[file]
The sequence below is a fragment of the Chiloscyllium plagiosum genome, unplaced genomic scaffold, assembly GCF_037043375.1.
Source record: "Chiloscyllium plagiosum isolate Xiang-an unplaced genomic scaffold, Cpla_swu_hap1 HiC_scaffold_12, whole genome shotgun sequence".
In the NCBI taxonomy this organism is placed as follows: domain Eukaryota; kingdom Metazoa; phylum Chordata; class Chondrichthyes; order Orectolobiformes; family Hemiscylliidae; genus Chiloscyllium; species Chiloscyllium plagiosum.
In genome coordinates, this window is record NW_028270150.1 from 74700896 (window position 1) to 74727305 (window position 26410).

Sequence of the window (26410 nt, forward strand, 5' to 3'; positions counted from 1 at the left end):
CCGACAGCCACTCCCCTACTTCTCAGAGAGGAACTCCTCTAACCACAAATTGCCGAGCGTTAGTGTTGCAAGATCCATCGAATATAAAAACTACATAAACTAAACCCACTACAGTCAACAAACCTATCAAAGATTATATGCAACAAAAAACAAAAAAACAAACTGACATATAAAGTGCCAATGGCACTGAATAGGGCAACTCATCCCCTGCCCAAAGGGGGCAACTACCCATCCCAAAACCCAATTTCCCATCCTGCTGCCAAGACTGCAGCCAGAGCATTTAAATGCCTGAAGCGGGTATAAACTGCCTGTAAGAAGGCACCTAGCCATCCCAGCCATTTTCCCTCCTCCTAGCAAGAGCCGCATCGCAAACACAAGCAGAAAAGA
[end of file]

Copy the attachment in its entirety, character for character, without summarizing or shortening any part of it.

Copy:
The sequence below is a fragment of the Chiloscyllium plagiosum genome, unplaced genomic scaffold, assembly GCF_037043375.1.
Source record: "Chiloscyllium plagiosum isolate Xiang-an unplaced genomic scaffold, Cpla_swu_hap1 HiC_scaffold_12, whole genome shotgun sequence".
In the NCBI taxonomy this organism is placed as follows: domain Eukaryota; kingdom Metazoa; phylum Chordata; class Chondrichthyes; order Orectolobiformes; family Hemiscylliidae; genus Chiloscyllium; species Chiloscyllium plagiosum.
In genome coordinates, this window is record NW_028270150.1 from 74700896 (window position 1) to 74727305 (window position 26410).

Sequence of the window (26410 nt, forward strand, 5' to 3'; positions counted from 1 at the left end):
CCGACAGCCACTCCCCTACTTCTCAGAGAGGAACTCCTCTAACCACAAATTGCCGAGCGTTAGTGTTGCAAGATCCATCGAATATAAAAACTACATAAACTAAACCCACTACAGTCAACAAACCTATCAAAGATTATATGCAACAAAAAACAAAAAAACAAACTGACATATAAAGTGCCAATGGCACTGAATAGGGCAACTCATCCCCTGCCCAAAGGGGGCAACTACCCATCCCAAAACCCAATTTCCCATCCTGCTGCCAAGACTGCAGCCAGAGCATTTAAATGCCTGAAGCGGGTATAAACTGCCTGTAAGAAGGCACCTAGCCATCCCAGCCATTTTCCCTCCTCCTAGCAAGAGCCGCATCGCAAACACAAGCAGAAAAGA